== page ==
• ▶ Level of expertise at Board level

    The innovative nature of the SIB investment and outcomes-based contracting model, in addition to the beneficiary focus of the service’s aims and objectives, has attracted experienced and dedicated Non-Executive Director Board members. The SIB investor holds two corporate Board positions. The ten Board members supplement the limited capacity and expand the range of expertise of the small SPV staff team. In navigating uncharted territory, it has been important to build effective governance and processes for decision-making and management of unexpected scenarios.

  • ▶ Quality of service provision and patient experience

    Patient wellbeing improvements have been consistently above target across disease category, gender, age and ethnicity. Other measures of service quality are also consistently strong such as, patient surveys, GP practice staff surveys and qualitative research results from Newcastle University. Funding secured from the National Institute of Health Research (NIHR) by Newcastle and Durham Universities will build further qualitative and quantitative evidence and understanding of Ways to Wellness service provision characteristics and impact.

  • ▶ Enthusiasm and commitment to innovation and social impact objectives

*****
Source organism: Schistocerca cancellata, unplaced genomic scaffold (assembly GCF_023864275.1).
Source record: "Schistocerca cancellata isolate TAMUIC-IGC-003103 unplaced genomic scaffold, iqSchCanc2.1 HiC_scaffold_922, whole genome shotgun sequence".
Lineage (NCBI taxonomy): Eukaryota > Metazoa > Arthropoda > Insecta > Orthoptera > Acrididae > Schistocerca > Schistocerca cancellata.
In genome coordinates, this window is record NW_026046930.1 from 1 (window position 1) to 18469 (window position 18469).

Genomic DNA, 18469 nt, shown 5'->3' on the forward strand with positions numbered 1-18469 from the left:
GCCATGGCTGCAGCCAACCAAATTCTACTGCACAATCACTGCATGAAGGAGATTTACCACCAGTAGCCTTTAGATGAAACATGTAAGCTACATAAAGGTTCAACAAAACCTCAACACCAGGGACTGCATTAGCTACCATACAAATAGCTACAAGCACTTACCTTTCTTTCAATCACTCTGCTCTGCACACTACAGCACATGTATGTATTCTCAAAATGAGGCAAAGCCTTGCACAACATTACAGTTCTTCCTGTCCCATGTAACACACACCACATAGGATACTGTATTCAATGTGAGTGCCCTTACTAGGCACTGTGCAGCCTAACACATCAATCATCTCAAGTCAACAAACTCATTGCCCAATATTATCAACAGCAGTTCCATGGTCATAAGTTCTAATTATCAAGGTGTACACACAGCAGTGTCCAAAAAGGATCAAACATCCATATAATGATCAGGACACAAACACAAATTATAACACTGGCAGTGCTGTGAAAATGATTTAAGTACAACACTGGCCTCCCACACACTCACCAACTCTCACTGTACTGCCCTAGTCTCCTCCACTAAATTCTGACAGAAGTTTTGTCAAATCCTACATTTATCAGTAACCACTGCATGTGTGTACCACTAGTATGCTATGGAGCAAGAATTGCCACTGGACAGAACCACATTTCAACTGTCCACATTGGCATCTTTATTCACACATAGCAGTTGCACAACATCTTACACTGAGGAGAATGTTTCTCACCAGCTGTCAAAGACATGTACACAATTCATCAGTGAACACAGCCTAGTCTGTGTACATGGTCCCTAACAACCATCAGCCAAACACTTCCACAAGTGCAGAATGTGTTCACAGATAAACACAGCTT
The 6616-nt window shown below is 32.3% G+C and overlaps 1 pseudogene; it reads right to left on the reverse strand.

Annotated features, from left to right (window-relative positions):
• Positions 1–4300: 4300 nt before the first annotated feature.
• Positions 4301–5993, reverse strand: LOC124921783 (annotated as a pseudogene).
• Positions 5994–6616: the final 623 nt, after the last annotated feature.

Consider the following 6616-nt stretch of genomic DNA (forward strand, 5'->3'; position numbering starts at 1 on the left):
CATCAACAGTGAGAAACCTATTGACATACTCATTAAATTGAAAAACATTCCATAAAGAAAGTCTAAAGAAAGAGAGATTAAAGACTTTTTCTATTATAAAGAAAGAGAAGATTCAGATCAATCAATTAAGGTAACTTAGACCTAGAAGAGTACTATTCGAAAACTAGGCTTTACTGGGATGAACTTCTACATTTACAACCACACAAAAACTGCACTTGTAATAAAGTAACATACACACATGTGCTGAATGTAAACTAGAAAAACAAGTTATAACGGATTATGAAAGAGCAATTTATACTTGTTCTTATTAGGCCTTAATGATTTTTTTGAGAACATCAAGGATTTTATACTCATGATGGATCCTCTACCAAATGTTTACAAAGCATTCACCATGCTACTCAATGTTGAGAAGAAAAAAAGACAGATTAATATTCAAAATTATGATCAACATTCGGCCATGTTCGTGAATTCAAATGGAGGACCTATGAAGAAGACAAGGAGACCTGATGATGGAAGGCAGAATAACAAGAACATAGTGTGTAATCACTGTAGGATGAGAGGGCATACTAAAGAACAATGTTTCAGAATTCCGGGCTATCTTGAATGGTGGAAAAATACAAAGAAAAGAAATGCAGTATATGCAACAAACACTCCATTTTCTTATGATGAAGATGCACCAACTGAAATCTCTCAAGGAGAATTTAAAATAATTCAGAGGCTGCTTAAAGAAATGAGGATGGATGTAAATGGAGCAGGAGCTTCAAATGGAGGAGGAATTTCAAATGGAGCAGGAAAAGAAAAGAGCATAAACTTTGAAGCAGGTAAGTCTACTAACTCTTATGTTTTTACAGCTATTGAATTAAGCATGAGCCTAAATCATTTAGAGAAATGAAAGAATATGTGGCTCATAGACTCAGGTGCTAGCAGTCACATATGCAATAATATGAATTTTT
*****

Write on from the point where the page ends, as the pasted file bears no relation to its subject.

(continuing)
The pioneering nature of Ways to Wellness’ approach has required tenacity and perseverance of those involved, in the development and delivery phases. For example, frequent analysis of emerging data and incorporating new learning into delivery improvements and outcome achievement requires flexibility, dedication and collaboration of staff and stakeholders. Key staff and stakeholders have persevered despite setbacks and high demands, overcoming barriers, in large part due to their enthusiasm and commitment to the innovation and the social impact objectives.

  • ▶ Delivery approach informed by rigorous data collection and analysis

    Collecting and recording key data that allows for ‘real time’ monitoring and analysis is critical to successful service delivery with SIB investment and outcomes-based contracting. This approach supports the careful monitoring of key performance indicators (KPIs) linked to outcome achievement and service quality, which in turn allows for any areas of concern to be acted upon promptly. It is easy to underestimate the time and energy involved in these processes; adequate time and resources should be allocated to rigorous data collection, monitoring, analysis and response.

  • ▶ Bespoke information technology (IT) management system

    Ways to Wellness worked with a sub-contracted IT firm to develop a bespoke management information system to allow remote access by Link Workers as well as central office staff. This facilitates ‘real time’ data monitoring and the prompt identification of any potential issues that may affect outcome achievement. Our system continues to evolve with service delivery. It has been particularly useful to design the system such that it is supports delivery staff in their day-to-day activities with clients, provides reliable service metrics in ‘real time’ and produces useful reports or a ‘dashboard’ of KPIs.

  • ▶ Training and workforce development of Link Workers
  • ▶ Detailed operational and financial model development